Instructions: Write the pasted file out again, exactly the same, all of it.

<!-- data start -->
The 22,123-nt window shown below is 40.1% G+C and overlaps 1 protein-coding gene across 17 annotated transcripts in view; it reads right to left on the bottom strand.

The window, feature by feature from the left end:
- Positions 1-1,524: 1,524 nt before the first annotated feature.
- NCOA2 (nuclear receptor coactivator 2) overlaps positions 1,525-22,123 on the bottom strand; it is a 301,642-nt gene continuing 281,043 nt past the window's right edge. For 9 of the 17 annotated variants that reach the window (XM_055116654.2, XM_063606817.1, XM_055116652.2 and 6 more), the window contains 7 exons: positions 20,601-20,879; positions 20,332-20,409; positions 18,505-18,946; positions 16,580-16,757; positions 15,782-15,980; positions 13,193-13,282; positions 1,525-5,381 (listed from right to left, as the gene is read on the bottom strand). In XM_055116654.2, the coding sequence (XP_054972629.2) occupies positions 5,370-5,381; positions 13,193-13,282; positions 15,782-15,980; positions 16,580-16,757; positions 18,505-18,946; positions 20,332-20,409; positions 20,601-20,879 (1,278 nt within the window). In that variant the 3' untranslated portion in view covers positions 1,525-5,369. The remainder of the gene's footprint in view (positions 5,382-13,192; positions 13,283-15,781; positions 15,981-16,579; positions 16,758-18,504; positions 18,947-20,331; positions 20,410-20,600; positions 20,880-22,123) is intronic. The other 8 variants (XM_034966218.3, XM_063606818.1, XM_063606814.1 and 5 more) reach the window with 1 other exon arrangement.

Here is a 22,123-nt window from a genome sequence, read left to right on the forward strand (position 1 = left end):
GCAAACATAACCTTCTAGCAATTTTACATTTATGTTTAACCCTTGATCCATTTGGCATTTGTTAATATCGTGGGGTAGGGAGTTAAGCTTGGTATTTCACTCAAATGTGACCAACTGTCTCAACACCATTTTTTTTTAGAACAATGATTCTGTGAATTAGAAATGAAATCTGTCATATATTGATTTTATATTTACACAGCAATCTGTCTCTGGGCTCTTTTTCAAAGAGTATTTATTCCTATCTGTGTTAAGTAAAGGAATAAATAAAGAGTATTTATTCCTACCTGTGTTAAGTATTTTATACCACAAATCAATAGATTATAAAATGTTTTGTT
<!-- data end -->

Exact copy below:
The 22,123-nt window shown below is 40.1% G+C and overlaps 1 protein-coding gene across 17 annotated transcripts in view; it reads right to left on the bottom strand.

The window, feature by feature from the left end:
- Positions 1-1,524: 1,524 nt before the first annotated feature.
- NCOA2 (nuclear receptor coactivator 2) overlaps positions 1,525-22,123 on the bottom strand; it is a 301,642-nt gene continuing 281,043 nt past the window's right edge. For 9 of the 17 annotated variants that reach the window (XM_055116654.2, XM_063606817.1, XM_055116652.2 and 6 more), the window contains 7 exons: positions 20,601-20,879; positions 20,332-20,409; positions 18,505-18,946; positions 16,580-16,757; positions 15,782-15,980; positions 13,193-13,282; positions 1,525-5,381 (listed from right to left, as the gene is read on the bottom strand). In XM_055116654.2, the coding sequence (XP_054972629.2) occupies positions 5,370-5,381; positions 13,193-13,282; positions 15,782-15,980; positions 16,580-16,757; positions 18,505-18,946; positions 20,332-20,409; positions 20,601-20,879 (1,278 nt within the window). In that variant the 3' untranslated portion in view covers positions 1,525-5,369. The remainder of the gene's footprint in view (positions 5,382-13,192; positions 13,283-15,781; positions 15,981-16,579; positions 16,758-18,504; positions 18,947-20,331; positions 20,410-20,600; positions 20,880-22,123) is intronic. The other 8 variants (XM_034966218.3, XM_063606818.1, XM_063606814.1 and 5 more) reach the window with 1 other exon arrangement.

Here is a 22,123-nt window from a genome sequence, read left to right on the forward strand (position 1 = left end):
GCAAACATAACCTTCTAGCAATTTTACATTTATGTTTAACCCTTGATCCATTTGGCATTTGTTAATATCGTGGGGTAGGGAGTTAAGCTTGGTATTTCACTCAAATGTGACCAACTGTCTCAACACCATTTTTTTTTAGAACAATGATTCTGTGAATTAGAAATGAAATCTGTCATATATTGATTTTATATTTACACAGCAATCTGTCTCTGGGCTCTTTTTCAAAGAGTATTTATTCCTATCTGTGTTAAGTAAAGGAATAAATAAAGAGTATTTATTCCTACCTGTGTTAAGTATTTTATACCACAAATCAATAGATTATAAAATGTTTTGTT